In the early 90s, Malik became a Muslim Imam; he has been an Imam of two religious communities. The duty of the Imam is to lead the congregational prayers. Muslims pray 5 times a day, and Fridays are the day of communal worship. It was Malik’s job to give a khutbah (a lecture), conduct funeral prayers, counsel, give religious instruction on weekends, and preside over weddings, which were his favorite due to the happy energy. However, he experienced some challenges. “I have been frustrated with the narrowness, and the intolerance, and the biases in all of them. I tried to have an influence in how I would interpret Islam to the people who used to come to our Jummah prayers, on Friday, and I think it was working. I had people come to me and say ‘I like your presentation because you make it relevant and you give me something I can think about and put into action,’” he says.

In recent years, Malik’s thinking has become a lot more secular than religious. He explains, “I think it’s because I’m frustrated with the fact that people can be looking at the same religions and coming up with such radically different interpretations, and I see religion behind the worst atrocities in history. So I am really kind of disgusted with the fruits of religion at this point.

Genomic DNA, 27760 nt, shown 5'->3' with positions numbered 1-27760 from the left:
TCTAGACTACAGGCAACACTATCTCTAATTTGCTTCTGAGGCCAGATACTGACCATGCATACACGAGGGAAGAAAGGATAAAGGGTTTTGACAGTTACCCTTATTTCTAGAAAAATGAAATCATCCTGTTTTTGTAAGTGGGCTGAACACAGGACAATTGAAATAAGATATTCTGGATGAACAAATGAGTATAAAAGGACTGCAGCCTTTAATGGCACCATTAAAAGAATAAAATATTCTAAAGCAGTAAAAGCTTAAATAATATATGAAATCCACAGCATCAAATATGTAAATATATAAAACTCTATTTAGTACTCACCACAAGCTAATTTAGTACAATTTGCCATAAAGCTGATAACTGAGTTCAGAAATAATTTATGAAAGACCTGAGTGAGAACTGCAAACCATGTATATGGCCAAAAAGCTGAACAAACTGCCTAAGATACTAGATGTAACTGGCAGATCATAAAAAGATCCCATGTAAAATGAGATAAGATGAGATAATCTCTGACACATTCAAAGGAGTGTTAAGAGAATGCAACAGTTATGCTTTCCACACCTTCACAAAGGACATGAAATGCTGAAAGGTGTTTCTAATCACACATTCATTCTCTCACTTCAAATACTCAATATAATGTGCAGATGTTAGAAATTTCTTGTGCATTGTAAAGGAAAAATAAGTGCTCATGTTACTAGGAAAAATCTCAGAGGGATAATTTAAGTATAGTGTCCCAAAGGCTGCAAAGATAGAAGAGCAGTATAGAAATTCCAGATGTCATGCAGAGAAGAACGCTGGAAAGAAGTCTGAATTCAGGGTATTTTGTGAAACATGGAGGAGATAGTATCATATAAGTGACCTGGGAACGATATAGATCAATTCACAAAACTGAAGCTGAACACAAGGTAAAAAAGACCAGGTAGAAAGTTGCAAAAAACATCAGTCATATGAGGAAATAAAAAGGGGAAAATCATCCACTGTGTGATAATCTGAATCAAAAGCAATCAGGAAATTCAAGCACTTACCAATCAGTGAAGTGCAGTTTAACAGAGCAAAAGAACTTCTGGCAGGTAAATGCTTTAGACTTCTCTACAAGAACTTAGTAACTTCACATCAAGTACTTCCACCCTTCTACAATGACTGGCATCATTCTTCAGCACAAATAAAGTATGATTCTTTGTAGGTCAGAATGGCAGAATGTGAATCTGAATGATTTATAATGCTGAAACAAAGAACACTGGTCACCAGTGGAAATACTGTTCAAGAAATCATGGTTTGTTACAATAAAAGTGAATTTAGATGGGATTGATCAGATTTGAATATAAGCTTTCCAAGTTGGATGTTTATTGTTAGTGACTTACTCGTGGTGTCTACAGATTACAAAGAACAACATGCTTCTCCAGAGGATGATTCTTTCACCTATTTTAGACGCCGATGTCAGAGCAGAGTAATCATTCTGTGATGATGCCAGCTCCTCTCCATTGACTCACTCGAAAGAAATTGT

However, Malik spent a lifetime learning religion and still values the importance of comparative religion classes. “Even if you are secular, you move in a world where religion has enormous influence, influence in art, literature, it’s a form of cultural literacy that makes you more effective. You won’t understand what is going on in the Middle East, you won’t understand the conflicts of the catholic church…without a basic understanding of religion,” he says.

Malik believes learning African-American History is valuable for everyone as well. “We have been invisible people, invisible people in these institutions, invisible people to ourselves… There is no American history without the presence and contribution of African-Americans.”

Head of the Upper School Chris Singler had worked with Malik for 15 years at Germantown Friends School prior to both of their times at FSS. “Malik has a nuanced understanding of complex issues…his course work in African-American history and his religious thought classes are outstanding due to his approach to learning… he brings a combination of building relationships and pushing students to do their best work — that is a magical combination,” Chris says.